This guy really set himself up and a dime-store guru complete with hovering fawning minions, groupies (he was married) and semi-slaves who spent every single day of their lives doing stuff for him. He had a house in the dessert and was fond of taking these lost souls on retreats that (of course) had fees attached to “cover expenses.” He was pretty generally considered a leading light in the spiritual arms race though somehow the question of an amends to these accident victims was out of the question because of Wilson’s cleverly phrased pass on that sort of major life changing stuff.

    [Step 9: Made direct amends to such people wherever possible, except when to do
    so would injure them or others.

    The “them or others” that Wilson referred to was obviously himself and smart AAs take that advice straight to heart. All top dog AAs that I have ever met (there is no exception to this rule) have major big ticket crimes or outrages in their histories for which amends could never in a million years be made ~ though incarceration might be a good start in most cases.]

  • Gunthar2000

    I can just picture God calling Jesus into his office and telling him, You’re fired! Bill Wilson is taking your place.”

  • Lucy

    AnnaZed – I so agree. It’s a way to consent to staying in denial (much as I hate that term) about the consequences of a bad decision he made himself. But it got even more crazy.

    The lawyer had been raised as a Baptist and when drinking was the black sheep of a very Calvinist and prominent family here in Dallas. He clearly equated drinking with sin, and saw the accident as his punishment for sinning. . His guilt was over the drinking itself , not the people he killed. Demon Rum caused the accident.

    Ten years after the accident (and after the courts had taken away his license for life), I saw him driving his wife to the grocery store. When I asked him how he got to drive again, he told me that he had gone to the court with other lawyers in AA and proved that he had been sober for ten years and was not a threat to other drivers.

    Nice to be wealthy, connected and forgiven, huh?

  • I can’t even begin to imagine the mentality of someone who asks for his license back after killing four people. Just by asking he proved himself to be a complete sociopath and should have been locked up on the spot.

  • jcal

    Most people in AA will make simple amends but usually will not pay back any money that they owe others. How genuine can a person be if they will not give back money they owe? Has anybody here ever witnessed an AA pay back $$$ when doing their 9th step?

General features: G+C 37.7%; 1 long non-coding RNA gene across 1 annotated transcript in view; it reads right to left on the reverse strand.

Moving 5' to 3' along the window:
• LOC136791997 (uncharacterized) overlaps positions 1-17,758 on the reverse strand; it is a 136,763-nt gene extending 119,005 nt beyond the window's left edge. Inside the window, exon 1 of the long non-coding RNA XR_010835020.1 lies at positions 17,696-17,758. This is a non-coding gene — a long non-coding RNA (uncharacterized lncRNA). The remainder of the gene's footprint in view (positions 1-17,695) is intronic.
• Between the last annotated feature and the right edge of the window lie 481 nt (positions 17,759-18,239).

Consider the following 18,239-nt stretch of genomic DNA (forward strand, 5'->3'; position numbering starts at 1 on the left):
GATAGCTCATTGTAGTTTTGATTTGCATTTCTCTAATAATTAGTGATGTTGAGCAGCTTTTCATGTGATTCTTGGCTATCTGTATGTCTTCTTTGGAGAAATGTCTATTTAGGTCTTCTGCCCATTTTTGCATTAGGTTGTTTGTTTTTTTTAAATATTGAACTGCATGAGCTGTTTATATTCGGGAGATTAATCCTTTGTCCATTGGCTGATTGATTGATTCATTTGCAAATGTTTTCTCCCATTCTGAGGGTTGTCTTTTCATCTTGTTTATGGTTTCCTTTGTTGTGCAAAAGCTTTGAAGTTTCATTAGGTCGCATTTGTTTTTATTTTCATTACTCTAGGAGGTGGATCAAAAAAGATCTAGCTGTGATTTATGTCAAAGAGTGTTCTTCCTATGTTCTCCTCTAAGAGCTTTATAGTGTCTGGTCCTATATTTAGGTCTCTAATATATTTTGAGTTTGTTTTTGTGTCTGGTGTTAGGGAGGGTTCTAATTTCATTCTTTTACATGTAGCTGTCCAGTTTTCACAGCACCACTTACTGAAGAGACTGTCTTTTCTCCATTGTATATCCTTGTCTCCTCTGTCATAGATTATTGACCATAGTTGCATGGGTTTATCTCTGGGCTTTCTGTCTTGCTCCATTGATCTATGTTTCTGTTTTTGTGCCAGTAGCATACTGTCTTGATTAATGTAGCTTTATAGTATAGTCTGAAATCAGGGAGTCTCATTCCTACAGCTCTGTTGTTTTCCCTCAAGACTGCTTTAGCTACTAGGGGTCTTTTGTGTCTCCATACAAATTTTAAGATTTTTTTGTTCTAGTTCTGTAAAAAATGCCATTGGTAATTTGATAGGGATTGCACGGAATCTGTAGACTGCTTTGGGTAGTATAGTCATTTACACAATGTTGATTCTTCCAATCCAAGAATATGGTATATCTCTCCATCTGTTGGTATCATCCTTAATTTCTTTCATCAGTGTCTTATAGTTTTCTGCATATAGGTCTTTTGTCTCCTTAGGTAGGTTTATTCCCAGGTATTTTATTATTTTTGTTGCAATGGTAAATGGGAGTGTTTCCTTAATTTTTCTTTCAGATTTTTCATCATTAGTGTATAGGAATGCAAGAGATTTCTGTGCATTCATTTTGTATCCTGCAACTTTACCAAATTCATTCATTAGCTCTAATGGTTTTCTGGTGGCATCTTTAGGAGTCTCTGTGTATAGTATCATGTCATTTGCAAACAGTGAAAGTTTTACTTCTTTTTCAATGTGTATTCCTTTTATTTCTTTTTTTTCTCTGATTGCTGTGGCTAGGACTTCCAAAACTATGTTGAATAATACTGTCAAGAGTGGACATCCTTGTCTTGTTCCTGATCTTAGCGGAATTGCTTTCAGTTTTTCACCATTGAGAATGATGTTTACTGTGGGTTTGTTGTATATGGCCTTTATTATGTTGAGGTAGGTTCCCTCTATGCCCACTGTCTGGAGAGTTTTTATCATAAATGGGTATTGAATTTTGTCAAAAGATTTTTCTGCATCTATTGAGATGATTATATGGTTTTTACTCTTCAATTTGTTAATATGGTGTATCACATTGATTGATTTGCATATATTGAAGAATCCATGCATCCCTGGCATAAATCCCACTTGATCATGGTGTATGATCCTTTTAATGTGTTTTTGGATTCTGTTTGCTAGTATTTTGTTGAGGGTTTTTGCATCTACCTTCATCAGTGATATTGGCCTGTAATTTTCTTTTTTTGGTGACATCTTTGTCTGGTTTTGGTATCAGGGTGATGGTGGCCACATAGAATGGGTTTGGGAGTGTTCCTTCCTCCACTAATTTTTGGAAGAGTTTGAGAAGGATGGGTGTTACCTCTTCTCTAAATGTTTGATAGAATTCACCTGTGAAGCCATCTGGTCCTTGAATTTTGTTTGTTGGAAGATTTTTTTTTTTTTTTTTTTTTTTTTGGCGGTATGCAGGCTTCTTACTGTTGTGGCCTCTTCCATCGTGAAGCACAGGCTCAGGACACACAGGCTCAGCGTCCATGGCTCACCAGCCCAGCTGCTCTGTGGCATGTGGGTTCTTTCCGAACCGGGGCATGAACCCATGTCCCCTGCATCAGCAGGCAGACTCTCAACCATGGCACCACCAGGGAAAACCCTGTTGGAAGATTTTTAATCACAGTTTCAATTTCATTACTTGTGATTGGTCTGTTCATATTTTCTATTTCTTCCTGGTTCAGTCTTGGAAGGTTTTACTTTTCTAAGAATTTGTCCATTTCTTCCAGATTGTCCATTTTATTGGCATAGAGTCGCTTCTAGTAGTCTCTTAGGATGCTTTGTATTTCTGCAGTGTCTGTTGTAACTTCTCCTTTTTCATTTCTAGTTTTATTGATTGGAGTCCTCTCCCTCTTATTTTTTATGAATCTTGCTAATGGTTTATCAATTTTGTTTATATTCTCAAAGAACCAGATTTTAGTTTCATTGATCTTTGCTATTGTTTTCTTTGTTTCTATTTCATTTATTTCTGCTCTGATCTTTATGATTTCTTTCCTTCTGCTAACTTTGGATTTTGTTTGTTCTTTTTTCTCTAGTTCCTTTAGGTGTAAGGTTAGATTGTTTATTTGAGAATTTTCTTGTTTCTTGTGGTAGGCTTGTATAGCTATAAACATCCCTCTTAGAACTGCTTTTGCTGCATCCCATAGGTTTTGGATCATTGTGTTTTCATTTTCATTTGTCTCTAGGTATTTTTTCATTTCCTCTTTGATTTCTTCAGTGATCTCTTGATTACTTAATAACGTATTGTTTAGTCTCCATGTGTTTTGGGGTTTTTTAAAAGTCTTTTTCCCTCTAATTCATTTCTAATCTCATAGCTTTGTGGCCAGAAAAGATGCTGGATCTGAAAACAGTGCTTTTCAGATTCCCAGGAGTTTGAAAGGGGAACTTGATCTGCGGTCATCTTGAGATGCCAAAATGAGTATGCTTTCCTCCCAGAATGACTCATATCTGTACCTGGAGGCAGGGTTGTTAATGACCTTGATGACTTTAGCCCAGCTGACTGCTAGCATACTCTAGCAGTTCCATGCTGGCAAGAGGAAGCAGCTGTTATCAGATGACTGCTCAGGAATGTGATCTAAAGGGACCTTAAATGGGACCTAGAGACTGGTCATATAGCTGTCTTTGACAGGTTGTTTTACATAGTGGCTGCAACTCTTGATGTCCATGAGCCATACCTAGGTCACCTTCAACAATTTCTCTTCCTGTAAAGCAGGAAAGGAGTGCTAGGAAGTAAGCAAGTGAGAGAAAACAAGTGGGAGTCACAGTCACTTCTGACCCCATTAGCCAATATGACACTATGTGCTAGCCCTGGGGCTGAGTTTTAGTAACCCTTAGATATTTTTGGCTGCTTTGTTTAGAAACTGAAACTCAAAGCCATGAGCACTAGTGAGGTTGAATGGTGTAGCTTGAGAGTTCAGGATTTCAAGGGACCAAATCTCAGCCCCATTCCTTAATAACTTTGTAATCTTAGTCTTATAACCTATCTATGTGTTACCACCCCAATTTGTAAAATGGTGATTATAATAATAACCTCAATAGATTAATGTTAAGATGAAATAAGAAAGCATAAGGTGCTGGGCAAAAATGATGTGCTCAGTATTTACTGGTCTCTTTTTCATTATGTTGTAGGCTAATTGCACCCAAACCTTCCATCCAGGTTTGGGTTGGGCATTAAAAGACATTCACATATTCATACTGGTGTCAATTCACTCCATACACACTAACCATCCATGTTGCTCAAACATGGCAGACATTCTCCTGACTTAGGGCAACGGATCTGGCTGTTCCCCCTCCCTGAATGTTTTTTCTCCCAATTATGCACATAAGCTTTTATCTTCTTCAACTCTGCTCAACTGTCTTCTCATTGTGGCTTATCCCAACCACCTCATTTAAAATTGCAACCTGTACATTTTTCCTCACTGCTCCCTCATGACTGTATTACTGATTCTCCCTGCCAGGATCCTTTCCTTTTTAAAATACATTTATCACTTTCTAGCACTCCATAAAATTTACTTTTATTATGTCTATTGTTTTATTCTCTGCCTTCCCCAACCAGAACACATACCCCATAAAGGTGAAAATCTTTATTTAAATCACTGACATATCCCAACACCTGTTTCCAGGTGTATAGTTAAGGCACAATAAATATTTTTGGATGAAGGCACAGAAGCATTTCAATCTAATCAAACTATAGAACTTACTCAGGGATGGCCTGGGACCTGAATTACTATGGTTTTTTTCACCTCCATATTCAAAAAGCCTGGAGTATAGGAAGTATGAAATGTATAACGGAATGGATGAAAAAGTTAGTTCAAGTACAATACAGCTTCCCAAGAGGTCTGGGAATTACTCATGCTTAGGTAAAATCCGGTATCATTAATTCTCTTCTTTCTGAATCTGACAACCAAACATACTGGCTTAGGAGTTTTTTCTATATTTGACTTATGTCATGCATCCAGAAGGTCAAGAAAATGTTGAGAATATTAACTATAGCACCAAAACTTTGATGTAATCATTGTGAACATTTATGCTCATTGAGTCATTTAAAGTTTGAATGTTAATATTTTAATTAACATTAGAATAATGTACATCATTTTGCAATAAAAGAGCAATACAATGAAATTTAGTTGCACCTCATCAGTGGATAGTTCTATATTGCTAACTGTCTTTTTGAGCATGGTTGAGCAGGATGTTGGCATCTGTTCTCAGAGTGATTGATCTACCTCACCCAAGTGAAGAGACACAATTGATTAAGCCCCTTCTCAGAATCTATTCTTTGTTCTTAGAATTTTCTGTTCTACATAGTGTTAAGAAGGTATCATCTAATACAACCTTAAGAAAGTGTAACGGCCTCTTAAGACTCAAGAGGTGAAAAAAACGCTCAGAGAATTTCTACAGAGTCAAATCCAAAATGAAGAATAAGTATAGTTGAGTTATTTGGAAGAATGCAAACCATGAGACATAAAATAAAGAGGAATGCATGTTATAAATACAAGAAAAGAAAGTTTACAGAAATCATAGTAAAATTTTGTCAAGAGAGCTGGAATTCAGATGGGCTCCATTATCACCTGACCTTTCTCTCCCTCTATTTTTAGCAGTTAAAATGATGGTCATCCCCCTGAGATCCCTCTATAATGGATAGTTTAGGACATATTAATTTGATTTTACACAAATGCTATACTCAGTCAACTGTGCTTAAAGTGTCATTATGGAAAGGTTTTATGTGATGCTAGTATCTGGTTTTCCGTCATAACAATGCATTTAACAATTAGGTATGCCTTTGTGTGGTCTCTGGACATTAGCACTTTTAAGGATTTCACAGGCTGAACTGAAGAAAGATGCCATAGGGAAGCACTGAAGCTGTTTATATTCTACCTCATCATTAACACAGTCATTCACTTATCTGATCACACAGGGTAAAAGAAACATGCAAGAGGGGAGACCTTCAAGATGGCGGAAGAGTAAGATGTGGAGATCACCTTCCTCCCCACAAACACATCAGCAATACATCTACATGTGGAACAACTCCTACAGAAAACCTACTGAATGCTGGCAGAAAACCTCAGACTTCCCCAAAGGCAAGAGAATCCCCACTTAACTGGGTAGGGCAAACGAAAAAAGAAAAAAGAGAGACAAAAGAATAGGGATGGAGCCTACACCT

• humanspirit

    This is a gem of a quote – thanks, Sugomom.

    I think it’s extremely egotistical (and delusional) of this person to think that anyone remotely normal would want to date him at all. Note it’s all about whether HE would bestow his immense favours on some unfortunate woman, as if there were hordes of women out there fighting over his undoubted charms and he can just pick and choose. He wants anyone he’s lucky enough to date to have a whole list of characteristics that conform to his incredibly narrow view of what relationships and real people are about. He’s a controller who will lay down a strict set of criteria that she must conform to, or she’s out (even if he has managed to “drive” her to AA meetings – what a repulsive thing to say).

    God help any woman who ever does date this egomaniac asshole – she’ll no doubt live to regret it, even if she is a pure, spiritual stepper. But I would bet my right arm that this guy is a single loner and is using his AA faith to justify to himself why he doesn’t have a girlfriend. AA is kind of handy in that way.

  • humanspirit

    @Lucy says:

    “I went to meetings with a lawyer who killed 4 people in a blackout. As he began every share. I heard him say. ” I don’t know why God saved me that night but I know He has always looked after me. I know he put me through this because he had something big in store for me.”

    I guess God hated those 4 people He killed and had nothing in store for them.”

    This is absolutely sickening, but I’ve heard something similar from a stepper myself (whose higher power apparently saved him when he was in a drunken car accident in which his fellow passengers – all young people – died). What’s scarier, IMO, is that such people aren’t immediately shot down in flames for this kind of statement, as would happen in any normal environment and among people with any idea of fundamental moral values.